STEP #8: The Clean-Up

The worst part of cooking is having to clean-up. Unfortunately, this step can’t be skipped. To make the clean-up as simple as possible, I highly suggest cleaning as you go. Use down-time, between meal prep, to clean dishes and wipe your countertops. That way, you don’t have a huge mess to deal with when you finish cooking.

Or, since you did all of the cooking, try to recruit someone else to cleanup!

Sample Meal Plan:  One-Week Of Meals, Made In Five Hours

To show you how easy this can be, I’m sharing a week’s worth of meals that I prepped and cooked in five hours. It shows how I used a variety of appliances and supplies all at once, to put this into practice.

Stove Top

Three out of my four stove top burners going at once to prepare my meals. I had quinoa boiling on one, rice cooking on another and mushrooms, peppers and onions sautéing on my third burner. The quinoa and rice were both side prepared as side dishes. Some of the sautéed onion, peppers and mushrooms were added to the quinoa, and the rest was used to make vegetarian omelets for breakfast.


In the oven, I baked salmon fillets and a roast. The roast was combined with seasoning sauce, and I added a bag of baby carrots to the roaster pan. I wrapped 8 sweet potatoes and 8 white potatoes in foil, and had them baking in the oven, too.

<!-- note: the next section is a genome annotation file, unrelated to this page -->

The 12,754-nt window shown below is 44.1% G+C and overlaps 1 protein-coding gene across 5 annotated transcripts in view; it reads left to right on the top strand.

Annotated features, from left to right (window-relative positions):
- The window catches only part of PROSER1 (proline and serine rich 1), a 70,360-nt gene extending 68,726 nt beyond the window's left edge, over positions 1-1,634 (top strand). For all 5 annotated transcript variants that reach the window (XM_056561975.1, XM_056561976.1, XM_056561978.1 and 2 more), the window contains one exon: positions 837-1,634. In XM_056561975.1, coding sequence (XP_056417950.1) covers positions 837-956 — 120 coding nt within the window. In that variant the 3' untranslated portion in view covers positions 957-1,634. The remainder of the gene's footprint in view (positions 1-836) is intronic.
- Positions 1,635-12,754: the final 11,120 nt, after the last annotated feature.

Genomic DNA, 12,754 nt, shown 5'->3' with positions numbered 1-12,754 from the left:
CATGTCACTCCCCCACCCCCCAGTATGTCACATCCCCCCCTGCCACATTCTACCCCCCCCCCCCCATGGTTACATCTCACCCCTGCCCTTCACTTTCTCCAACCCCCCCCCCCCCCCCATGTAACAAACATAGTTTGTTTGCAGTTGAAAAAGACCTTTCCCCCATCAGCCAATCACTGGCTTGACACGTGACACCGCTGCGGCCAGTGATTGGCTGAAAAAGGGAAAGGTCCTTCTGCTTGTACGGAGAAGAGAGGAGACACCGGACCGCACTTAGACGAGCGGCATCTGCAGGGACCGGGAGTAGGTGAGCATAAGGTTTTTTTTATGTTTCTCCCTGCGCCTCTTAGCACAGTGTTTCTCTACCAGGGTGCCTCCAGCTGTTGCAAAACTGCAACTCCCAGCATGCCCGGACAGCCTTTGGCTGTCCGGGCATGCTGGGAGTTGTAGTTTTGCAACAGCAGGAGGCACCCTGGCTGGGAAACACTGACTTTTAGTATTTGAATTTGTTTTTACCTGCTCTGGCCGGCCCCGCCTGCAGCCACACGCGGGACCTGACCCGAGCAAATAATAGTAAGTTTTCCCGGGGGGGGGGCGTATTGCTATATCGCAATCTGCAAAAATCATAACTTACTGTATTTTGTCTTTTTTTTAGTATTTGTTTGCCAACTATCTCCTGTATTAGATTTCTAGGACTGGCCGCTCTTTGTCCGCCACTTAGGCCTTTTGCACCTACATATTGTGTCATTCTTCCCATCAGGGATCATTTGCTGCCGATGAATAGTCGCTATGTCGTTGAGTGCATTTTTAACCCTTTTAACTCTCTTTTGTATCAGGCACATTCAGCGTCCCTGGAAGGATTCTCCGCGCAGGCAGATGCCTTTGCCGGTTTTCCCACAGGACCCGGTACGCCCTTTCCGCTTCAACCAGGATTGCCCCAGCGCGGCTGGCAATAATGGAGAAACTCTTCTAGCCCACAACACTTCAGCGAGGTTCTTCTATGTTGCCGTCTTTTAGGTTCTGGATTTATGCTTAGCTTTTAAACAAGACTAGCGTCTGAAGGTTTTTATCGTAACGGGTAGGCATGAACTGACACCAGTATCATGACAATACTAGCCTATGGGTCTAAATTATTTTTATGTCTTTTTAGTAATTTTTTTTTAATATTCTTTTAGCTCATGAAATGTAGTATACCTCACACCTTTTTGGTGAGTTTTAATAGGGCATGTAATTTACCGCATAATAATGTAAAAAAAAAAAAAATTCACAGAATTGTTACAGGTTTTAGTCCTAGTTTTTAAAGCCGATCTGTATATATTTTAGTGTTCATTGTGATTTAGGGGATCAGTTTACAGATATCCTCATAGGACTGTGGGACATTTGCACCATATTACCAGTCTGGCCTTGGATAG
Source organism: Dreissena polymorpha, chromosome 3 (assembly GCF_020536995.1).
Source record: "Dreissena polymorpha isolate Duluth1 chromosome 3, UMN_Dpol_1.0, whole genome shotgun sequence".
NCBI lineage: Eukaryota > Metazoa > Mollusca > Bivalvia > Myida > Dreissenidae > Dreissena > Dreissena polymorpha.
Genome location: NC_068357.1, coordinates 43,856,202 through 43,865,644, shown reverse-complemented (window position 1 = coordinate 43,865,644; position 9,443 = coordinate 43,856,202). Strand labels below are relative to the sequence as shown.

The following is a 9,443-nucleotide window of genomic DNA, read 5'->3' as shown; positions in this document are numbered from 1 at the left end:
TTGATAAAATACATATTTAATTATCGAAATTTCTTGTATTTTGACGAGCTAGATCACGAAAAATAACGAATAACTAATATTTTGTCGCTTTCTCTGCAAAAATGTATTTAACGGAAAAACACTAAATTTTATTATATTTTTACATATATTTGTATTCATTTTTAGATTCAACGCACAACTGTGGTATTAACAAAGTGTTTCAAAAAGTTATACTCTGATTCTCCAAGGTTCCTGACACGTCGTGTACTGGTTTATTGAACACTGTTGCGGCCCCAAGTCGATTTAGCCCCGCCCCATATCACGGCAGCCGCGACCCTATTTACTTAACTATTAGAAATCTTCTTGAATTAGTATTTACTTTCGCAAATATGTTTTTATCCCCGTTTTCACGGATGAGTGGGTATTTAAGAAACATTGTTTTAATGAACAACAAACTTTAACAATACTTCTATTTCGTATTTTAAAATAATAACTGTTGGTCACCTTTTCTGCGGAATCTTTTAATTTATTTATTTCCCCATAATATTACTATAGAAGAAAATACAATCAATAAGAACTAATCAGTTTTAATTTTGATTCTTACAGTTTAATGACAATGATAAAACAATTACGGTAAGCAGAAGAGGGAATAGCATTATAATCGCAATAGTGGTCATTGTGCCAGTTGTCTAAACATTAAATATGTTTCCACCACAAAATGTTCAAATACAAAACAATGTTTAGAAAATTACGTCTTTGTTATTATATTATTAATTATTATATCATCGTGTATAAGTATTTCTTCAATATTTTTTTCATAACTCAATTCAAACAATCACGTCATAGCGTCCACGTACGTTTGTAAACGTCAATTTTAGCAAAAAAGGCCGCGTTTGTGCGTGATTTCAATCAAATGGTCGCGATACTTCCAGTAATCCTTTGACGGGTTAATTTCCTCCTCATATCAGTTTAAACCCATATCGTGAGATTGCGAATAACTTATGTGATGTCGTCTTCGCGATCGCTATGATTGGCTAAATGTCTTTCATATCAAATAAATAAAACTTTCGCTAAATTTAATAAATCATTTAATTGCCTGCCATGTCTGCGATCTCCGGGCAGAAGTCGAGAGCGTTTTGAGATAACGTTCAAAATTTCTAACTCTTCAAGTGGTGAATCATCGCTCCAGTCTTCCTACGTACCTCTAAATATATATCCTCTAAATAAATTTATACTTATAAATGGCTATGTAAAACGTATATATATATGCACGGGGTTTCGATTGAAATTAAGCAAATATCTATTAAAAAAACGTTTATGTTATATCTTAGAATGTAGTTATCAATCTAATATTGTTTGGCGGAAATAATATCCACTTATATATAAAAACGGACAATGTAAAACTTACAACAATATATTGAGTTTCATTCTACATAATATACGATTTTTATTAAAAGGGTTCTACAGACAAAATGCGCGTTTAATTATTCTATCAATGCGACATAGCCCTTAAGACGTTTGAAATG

If you plan to use your oven to make multiple dishes, it’s important to choose items that all cook at the same, or similar temperature. That way, you don’t have to worry about overcooking anything.


I used the microwave to make a variety of steamed vegetables. I made mixed vegetables, carrots, broccoli and corn-on-the-cob.


I fired up the grill to make grilled chicken breasts and turkey burgers. I marinated some of the chicken with BBQ sauce, and left some of them plain. The BBQ chicken was served with rice and corn on the cob, and I used the plain grilled chicken to make chicken salads.

Another night we had turkey burgers with broccoli.

Slow Cooker

A slow cooker is the easiest way to make a meal, but food takes the longest to cook in this way. I suggest getting this meal started first. That way, it’s finished by the time you make everything else. I combined boneless, skinless chicken breasts with canned tomatoes, green peppers and onions for this meal. I served it with the quinoa I made on the stovetop.